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Ban neonicotinoids? Not if you’re concerned about the facts

The Ontario Bee Association and the Sierra Club of Canada is seeking a ban on treating seeds with neonicotinoid insecticides.

But science and statistics do not support their position.

Consider the following:

Statistics Canada data show that the number of honey bee colonies was up, not down, in both Ontario and Canada in 2012. While some beekeepers have experienced excessive losses in recent years, most have not, including many with hives immediately adjacent to fields where neonicotinoid-treated corn has been planted. On the Prairies, home to 80 per cent of honey production and usage of neonicotinoids (also used to treat canola) is much higher than in Ontario, there has been no linkage between neonics and bee deaths.

Despite claims to the contrary, there has been no shortage of pollinator bees for horticultural crop producers across Ontario, and the province continues to send many thousands of hives to Atlantic Canada each year for blueberry pollination.

Bees are always dying in large numbers and while the percentages vary widely from year to year, recent Ontario numbers are not that different from historical patterns.

The real cause of increased bee mortality for some beekeepers in recent years is the arrival of varroa mites, which like malaria-carrying mosquitoes, suck blood (or its insect counterpart) and also inject deadly viruses into the host. Their arrival also means chemical controls must be applied just right. Casual bee management practices, which worked well before varroa arrived, mean excessive bee mortality now.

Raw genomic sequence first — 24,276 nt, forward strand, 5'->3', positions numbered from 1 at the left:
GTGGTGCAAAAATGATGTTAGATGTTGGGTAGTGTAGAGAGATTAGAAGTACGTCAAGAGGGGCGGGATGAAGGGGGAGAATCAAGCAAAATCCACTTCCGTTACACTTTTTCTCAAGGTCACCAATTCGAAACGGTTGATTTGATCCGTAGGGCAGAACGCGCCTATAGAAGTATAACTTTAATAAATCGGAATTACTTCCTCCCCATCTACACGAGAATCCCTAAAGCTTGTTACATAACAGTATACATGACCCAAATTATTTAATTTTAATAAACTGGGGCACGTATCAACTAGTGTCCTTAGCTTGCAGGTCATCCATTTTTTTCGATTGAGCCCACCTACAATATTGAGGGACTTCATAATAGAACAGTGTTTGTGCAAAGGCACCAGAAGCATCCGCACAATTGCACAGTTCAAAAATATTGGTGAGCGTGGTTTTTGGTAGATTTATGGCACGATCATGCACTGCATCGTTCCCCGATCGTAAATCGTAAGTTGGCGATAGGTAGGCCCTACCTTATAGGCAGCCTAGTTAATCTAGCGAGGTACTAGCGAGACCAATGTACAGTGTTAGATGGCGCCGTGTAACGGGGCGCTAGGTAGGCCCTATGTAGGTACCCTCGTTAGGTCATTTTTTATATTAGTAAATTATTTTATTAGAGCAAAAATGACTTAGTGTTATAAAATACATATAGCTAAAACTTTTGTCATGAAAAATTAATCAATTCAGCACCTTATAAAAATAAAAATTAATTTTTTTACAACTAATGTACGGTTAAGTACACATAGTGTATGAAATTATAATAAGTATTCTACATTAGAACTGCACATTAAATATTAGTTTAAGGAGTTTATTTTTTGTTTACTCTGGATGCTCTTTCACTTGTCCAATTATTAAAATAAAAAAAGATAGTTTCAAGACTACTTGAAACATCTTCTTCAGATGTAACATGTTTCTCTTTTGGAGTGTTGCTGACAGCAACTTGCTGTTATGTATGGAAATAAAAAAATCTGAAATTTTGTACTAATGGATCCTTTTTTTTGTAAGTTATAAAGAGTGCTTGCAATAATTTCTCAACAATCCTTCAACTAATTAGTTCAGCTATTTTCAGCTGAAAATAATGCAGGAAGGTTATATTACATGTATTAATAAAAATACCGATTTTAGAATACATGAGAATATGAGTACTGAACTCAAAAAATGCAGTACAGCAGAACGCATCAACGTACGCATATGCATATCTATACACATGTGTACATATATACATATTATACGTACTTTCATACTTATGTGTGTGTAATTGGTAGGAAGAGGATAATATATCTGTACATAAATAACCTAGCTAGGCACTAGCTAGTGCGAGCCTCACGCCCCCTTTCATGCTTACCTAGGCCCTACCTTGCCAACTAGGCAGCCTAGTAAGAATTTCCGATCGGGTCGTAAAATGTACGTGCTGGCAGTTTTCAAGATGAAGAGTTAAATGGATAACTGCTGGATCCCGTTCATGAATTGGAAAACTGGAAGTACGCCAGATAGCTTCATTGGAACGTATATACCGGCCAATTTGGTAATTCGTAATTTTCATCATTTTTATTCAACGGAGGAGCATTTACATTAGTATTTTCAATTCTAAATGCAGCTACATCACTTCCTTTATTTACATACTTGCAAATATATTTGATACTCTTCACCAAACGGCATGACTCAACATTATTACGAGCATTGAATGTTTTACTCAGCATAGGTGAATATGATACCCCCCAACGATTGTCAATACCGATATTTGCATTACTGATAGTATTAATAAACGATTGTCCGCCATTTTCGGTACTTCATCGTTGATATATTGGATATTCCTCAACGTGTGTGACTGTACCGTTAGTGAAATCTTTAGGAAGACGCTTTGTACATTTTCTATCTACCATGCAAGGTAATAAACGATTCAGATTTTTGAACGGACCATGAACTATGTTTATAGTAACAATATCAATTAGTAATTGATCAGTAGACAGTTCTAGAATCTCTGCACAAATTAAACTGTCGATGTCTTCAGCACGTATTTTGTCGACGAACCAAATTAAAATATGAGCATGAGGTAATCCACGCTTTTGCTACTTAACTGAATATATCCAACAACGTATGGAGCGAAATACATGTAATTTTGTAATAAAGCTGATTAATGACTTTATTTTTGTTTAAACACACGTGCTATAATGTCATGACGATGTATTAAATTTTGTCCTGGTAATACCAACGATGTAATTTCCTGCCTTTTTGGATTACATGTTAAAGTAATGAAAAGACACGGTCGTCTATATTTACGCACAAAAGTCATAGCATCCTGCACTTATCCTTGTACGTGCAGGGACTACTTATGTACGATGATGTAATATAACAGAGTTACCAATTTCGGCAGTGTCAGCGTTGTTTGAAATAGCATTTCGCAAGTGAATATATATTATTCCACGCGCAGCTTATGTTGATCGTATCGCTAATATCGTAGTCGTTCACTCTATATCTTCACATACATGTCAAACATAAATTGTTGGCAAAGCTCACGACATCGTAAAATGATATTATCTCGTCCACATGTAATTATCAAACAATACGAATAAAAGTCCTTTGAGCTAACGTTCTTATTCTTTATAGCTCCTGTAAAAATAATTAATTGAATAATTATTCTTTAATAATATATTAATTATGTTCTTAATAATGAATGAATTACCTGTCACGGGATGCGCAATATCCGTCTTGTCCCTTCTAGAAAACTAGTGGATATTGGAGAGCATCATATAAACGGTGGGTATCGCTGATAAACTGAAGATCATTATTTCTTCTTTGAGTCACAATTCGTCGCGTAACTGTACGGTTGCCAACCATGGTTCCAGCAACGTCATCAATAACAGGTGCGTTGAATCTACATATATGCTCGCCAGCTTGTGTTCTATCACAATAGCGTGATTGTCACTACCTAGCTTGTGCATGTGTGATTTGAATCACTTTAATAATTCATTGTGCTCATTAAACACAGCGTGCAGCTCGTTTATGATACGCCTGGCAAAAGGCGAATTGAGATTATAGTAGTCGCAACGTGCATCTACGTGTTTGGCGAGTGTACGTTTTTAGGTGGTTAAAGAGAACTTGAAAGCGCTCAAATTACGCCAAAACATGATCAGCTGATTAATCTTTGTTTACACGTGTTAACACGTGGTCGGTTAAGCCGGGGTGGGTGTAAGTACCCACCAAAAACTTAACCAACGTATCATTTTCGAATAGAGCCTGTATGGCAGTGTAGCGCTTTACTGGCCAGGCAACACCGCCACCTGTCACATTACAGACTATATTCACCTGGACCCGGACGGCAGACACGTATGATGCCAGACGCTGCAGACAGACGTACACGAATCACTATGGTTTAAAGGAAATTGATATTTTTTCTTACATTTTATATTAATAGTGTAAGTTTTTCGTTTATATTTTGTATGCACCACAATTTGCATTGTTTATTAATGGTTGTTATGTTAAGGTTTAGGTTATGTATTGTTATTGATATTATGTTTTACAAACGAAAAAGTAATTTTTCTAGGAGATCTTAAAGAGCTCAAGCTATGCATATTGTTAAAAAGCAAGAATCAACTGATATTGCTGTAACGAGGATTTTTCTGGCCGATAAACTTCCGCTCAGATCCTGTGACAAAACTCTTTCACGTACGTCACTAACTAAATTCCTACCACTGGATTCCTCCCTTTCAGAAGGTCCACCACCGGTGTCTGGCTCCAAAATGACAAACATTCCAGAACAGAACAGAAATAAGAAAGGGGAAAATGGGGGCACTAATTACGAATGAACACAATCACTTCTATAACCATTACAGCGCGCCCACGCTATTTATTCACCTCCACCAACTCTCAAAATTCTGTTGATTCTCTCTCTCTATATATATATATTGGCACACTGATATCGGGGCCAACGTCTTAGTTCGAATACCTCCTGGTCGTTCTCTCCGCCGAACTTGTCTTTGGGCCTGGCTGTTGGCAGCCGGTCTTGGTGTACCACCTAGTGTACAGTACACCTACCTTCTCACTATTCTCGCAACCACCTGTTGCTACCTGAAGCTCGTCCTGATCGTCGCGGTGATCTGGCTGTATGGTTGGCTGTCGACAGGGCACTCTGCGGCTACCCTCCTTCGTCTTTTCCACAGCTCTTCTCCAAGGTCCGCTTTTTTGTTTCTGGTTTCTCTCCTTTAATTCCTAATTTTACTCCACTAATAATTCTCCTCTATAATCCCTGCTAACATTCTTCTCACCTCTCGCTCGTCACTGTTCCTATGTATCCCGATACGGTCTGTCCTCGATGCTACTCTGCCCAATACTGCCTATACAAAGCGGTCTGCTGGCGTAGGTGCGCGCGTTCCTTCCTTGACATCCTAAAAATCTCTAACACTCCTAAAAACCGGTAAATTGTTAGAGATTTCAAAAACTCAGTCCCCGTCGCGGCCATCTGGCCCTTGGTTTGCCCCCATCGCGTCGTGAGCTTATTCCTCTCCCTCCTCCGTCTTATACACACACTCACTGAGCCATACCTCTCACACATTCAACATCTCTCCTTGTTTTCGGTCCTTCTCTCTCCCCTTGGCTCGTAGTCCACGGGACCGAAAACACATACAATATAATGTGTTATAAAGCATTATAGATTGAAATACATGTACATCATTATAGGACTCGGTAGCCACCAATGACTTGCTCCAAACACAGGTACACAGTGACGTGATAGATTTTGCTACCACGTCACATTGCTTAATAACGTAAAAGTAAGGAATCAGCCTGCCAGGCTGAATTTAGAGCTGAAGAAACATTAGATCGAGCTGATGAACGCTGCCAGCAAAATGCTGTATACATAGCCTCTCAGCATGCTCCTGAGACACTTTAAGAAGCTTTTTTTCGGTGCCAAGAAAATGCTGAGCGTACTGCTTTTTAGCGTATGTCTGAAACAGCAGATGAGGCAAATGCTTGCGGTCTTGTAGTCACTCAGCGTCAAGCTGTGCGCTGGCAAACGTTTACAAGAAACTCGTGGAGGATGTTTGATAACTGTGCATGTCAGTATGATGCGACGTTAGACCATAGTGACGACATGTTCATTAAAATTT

Varroa management keeps changing as the mite develops resistance to formerly effective miticides. Part of the problem in Ontario could be a new miticide called Mite Away Quick Strips, derived from toxic formic acid. Widely used in Ontario but not in Western Canada, it is not recommended at higher temperatures. Ontario had many days with higher temperatures in May 2012 when some Ontario beekeepers reported high losses.

Ontario bees have also been affected by a recently arrived strain/species of a serious fungal disease, nosema. Other stresses also weaken bees, such as when the nectar and pollen supply is inadequate or is far away from hives.

Dust from corn seed treatments may be a factor, but efforts are underway in the corn industry to alter the seed treatments and planter design (or the choice of equipment purchased).

The Canadian Honey Council, representing beekeepers all across Canada, actively opposes the ban requested by the board of the Ontario Beekeepers Association, arguing the harm to other farmers would be substantial, with no notable change in bee mortality.

A neonic ban could lead to a situation where the bee-death problem is just as bad as before, but with corn farmers experiencing serious losses due to damage caused by insects now controlled by neonic seed treatments. If that happens, there’s a high probability many corn farmers would switch to other insecticides much more harmful to themselves and the environment.

Finally, the demand for a neonic ban could extend to horticultural farmers who are highly dependent on foliar spray applications of neonics for insect control.

Successful, careful beekeepers in Ontario say that skilled bee and varroa management coupled with quality hygiene (the same principles which apply for livestock and poultry producers) is what is needed to ensure hive survival and productivity.

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